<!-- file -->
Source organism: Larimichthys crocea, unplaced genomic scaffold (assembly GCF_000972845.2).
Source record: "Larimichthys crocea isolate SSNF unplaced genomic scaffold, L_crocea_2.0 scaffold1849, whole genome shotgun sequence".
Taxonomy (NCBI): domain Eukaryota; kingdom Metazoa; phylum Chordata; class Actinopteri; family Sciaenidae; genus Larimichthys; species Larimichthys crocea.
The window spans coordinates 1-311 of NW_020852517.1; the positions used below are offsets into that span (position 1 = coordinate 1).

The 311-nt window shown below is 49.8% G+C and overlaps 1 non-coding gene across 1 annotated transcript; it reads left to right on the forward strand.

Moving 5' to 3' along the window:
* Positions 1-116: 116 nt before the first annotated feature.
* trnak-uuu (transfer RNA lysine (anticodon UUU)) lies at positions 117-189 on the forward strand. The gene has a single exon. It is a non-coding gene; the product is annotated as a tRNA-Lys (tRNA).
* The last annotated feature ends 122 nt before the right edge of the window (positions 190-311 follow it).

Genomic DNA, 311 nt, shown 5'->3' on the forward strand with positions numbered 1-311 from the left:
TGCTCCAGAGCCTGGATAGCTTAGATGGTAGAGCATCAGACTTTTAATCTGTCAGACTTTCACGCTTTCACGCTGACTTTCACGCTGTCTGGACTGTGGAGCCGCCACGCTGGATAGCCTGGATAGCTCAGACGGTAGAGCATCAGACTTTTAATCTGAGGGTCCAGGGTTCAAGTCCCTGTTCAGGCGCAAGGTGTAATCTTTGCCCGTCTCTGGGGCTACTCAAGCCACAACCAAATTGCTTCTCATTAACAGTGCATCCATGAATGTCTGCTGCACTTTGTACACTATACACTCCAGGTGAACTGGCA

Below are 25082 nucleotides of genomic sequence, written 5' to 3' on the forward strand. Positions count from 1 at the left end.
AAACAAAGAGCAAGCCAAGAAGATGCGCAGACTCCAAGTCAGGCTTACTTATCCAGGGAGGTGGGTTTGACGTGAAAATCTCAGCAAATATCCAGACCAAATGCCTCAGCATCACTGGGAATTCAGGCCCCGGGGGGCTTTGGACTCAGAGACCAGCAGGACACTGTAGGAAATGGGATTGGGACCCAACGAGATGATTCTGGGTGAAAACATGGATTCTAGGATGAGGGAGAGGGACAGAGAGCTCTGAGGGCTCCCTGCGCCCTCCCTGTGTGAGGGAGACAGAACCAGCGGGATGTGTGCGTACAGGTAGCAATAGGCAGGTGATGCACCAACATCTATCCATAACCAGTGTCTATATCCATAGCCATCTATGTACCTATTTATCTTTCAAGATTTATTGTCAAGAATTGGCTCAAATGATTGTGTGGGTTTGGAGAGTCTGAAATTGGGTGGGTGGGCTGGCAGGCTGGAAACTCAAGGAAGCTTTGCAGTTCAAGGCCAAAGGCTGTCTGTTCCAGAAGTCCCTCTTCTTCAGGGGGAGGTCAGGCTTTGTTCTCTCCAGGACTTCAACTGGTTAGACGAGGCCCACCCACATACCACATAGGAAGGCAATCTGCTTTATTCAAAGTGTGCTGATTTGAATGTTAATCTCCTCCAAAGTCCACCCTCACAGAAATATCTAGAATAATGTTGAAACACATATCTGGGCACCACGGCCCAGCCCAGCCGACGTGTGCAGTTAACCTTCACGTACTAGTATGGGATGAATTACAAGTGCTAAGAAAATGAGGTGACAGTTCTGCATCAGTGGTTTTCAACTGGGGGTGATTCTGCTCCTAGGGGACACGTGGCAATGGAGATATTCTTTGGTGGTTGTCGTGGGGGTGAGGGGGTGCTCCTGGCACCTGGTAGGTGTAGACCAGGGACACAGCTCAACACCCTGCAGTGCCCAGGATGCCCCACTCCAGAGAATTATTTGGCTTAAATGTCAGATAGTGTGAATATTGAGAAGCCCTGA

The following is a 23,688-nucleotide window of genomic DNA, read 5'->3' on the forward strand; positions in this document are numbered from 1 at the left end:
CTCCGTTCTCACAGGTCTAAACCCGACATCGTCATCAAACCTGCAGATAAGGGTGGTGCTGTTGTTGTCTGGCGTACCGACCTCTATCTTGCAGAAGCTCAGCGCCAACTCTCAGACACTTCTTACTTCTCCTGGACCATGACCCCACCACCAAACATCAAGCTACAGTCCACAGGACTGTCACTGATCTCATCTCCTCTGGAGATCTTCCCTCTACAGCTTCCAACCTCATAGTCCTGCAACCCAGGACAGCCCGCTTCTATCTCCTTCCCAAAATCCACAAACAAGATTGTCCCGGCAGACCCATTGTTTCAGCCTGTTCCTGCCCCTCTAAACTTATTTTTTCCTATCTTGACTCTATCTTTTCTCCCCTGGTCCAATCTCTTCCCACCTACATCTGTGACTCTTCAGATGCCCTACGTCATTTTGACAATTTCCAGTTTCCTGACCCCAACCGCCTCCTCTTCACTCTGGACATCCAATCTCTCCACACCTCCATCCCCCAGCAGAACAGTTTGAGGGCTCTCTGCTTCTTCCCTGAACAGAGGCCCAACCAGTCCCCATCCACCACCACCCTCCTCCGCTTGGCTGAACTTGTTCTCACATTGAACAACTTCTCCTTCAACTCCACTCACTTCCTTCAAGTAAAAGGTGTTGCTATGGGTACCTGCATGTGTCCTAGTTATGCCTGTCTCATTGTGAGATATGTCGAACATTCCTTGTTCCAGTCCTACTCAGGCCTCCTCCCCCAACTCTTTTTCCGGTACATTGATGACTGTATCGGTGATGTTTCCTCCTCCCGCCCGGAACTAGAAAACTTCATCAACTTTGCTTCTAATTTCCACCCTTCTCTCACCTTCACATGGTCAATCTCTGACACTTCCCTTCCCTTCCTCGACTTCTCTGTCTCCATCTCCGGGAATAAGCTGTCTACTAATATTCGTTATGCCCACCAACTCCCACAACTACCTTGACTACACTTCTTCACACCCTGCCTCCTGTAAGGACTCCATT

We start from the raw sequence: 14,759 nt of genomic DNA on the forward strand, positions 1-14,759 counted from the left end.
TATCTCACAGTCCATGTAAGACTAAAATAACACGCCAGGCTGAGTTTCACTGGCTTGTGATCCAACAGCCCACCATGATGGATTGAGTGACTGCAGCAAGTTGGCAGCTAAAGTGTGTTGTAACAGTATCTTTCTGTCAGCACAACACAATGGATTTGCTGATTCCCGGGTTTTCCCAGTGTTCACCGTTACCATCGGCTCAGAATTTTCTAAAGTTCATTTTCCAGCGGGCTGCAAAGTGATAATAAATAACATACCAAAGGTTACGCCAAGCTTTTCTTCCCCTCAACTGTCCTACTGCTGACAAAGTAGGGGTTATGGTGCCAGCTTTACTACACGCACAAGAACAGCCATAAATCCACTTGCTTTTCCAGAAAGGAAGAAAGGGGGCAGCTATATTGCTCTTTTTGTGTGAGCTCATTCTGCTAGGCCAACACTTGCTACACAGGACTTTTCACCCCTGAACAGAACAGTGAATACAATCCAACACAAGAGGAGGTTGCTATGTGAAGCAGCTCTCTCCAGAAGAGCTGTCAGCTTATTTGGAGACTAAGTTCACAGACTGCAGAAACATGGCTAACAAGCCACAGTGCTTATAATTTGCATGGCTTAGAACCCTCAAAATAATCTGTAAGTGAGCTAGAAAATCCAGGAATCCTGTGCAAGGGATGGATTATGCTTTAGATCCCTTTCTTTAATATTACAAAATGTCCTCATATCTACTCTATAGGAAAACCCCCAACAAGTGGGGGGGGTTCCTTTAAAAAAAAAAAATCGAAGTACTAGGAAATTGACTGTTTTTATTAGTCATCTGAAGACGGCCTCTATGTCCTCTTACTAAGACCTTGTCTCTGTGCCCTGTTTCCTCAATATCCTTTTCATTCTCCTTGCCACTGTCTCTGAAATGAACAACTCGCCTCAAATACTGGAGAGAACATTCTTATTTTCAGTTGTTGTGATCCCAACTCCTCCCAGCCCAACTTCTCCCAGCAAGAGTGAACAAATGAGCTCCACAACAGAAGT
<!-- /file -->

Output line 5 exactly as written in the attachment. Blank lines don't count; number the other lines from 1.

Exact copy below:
The 311-nt window shown below is 49.8% G+C and overlaps 1 non-coding gene across 1 annotated transcript; it reads left to right on the forward strand.